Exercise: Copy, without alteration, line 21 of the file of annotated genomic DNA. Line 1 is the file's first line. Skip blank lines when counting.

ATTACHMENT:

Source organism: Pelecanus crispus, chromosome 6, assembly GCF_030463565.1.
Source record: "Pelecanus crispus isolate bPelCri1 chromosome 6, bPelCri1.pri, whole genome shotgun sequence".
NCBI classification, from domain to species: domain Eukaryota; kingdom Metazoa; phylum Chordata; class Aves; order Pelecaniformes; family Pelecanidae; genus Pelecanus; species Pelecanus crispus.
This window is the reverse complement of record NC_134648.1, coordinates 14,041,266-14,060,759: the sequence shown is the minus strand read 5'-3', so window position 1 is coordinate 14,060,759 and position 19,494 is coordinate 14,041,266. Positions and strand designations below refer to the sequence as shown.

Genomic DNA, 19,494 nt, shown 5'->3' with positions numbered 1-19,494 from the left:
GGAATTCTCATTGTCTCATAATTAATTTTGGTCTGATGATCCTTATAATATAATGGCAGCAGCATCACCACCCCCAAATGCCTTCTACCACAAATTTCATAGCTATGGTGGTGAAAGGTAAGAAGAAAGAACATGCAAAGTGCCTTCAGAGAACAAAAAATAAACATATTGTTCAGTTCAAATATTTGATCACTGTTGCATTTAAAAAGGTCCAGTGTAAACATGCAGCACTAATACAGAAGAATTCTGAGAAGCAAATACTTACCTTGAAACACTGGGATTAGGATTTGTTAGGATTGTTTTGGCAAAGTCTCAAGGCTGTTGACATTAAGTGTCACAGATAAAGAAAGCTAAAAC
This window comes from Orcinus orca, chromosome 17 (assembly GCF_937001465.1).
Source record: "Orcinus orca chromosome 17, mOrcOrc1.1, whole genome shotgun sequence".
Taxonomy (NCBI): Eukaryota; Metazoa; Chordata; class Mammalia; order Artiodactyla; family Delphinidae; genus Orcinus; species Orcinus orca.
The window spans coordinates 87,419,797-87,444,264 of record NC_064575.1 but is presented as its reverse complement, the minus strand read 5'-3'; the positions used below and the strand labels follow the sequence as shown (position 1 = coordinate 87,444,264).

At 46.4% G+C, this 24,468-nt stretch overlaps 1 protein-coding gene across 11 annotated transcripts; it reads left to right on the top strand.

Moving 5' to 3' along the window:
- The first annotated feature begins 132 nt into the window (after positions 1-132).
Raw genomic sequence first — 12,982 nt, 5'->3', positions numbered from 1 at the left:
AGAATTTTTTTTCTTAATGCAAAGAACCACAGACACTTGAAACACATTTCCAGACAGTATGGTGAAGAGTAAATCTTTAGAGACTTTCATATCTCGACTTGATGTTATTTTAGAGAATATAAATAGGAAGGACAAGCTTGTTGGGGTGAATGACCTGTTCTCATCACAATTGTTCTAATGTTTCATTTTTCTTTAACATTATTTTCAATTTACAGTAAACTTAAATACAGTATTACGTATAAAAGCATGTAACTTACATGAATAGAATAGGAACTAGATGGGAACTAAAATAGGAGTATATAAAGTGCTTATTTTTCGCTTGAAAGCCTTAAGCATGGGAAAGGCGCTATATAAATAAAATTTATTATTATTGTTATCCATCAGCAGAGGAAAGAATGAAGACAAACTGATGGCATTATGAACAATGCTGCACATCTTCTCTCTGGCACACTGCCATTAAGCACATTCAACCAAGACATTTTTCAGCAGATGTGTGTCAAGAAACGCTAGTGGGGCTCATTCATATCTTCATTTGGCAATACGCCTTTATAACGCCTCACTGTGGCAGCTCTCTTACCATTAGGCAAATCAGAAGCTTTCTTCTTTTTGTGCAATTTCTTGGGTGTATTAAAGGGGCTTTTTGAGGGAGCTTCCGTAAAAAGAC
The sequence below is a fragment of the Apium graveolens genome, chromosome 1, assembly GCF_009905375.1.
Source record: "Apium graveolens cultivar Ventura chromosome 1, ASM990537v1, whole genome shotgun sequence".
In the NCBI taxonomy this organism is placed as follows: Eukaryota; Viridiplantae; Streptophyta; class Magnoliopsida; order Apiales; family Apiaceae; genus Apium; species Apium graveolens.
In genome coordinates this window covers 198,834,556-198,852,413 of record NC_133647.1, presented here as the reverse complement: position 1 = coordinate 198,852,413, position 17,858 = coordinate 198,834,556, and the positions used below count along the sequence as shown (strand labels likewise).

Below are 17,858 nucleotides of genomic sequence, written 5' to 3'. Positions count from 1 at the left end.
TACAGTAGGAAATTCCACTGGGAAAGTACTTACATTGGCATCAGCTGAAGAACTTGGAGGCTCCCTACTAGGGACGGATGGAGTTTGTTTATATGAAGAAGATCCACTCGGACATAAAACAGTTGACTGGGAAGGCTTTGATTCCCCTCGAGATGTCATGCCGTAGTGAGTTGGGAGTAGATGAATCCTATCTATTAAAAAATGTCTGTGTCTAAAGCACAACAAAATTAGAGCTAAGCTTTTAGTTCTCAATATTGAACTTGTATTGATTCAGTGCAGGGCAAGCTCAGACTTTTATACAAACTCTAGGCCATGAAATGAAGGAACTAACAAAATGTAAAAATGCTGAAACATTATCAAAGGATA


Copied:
TACAGTAGGAAATTCCACTGGGAAAGTACTTACATTGGCATCAGCTGAAGAACTTGGAGGCTCCCTACTAGGGACGGATGGAGTTTGTTTATATGAAGAAGATCCACTCGGACATAAAACAGTTGACTGGGAAGGCTTTGATTCCCCTCGAGATGTCATGCCGTAGTGAGTTGGGAGTAGATGAATCCTATCTATTAAAAAATGTCTGTGTCTAAAGCACAACAAAATTAGAGCTAAGCTTTTAGTTCTCAATATTGAACTTGTATTGATTCAGTGCAGGGCAAGCTCAGACTTTTATACAAACTCTAGGCCATGAAATGAAGGAACTAACAAAATGTAAAAATGCTGAAACATTATCAAAGGATA